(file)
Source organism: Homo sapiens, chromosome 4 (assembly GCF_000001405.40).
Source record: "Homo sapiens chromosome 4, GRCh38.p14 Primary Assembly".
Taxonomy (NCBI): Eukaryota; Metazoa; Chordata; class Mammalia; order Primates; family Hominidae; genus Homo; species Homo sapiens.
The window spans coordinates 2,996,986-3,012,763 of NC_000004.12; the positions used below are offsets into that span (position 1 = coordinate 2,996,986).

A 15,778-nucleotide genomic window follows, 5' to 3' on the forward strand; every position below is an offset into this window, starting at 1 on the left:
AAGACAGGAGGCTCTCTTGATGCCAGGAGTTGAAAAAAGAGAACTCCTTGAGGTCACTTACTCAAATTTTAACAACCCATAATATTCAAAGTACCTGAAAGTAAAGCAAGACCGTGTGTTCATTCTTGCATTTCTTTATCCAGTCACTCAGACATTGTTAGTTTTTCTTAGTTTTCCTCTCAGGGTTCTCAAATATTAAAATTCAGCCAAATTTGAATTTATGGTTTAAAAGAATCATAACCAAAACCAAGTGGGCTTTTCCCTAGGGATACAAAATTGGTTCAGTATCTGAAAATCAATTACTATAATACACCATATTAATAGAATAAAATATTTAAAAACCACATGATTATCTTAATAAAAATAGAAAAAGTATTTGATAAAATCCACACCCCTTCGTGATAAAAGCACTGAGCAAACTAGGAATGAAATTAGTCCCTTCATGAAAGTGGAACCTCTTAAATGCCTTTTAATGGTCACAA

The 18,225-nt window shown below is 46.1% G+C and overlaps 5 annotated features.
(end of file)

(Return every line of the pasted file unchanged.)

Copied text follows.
Source organism: Homo sapiens, chromosome 4 (assembly GCF_000001405.40).
Source record: "Homo sapiens chromosome 4, GRCh38.p14 Primary Assembly".
Taxonomy (NCBI): Eukaryota; Metazoa; Chordata; class Mammalia; order Primates; family Hominidae; genus Homo; species Homo sapiens.
The window spans coordinates 2,996,986-3,012,763 of NC_000004.12; the positions used below are offsets into that span (position 1 = coordinate 2,996,986).

A 15,778-nucleotide genomic window follows, 5' to 3' on the forward strand; every position below is an offset into this window, starting at 1 on the left:
AAGACAGGAGGCTCTCTTGATGCCAGGAGTTGAAAAAAGAGAACTCCTTGAGGTCACTTACTCAAATTTTAACAACCCATAATATTCAAAGTACCTGAAAGTAAAGCAAGACCGTGTGTTCATTCTTGCATTTCTTTATCCAGTCACTCAGACATTGTTAGTTTTTCTTAGTTTTCCTCTCAGGGTTCTCAAATATTAAAATTCAGCCAAATTTGAATTTATGGTTTAAAAGAATCATAACCAAAACCAAGTGGGCTTTTCCCTAGGGATACAAAATTGGTTCAGTATCTGAAAATCAATTACTATAATACACCATATTAATAGAATAAAATATTTAAAAACCACATGATTATCTTAATAAAAATAGAAAAAGTATTTGATAAAATCCACACCCCTTCGTGATAAAAGCACTGAGCAAACTAGGAATGAAATTAGTCCCTTCATGAAAGTGGAACCTCTTAAATGCCTTTTAATGGTCACAA

The 18,225-nt window shown below is 46.1% G+C and overlaps 5 annotated features.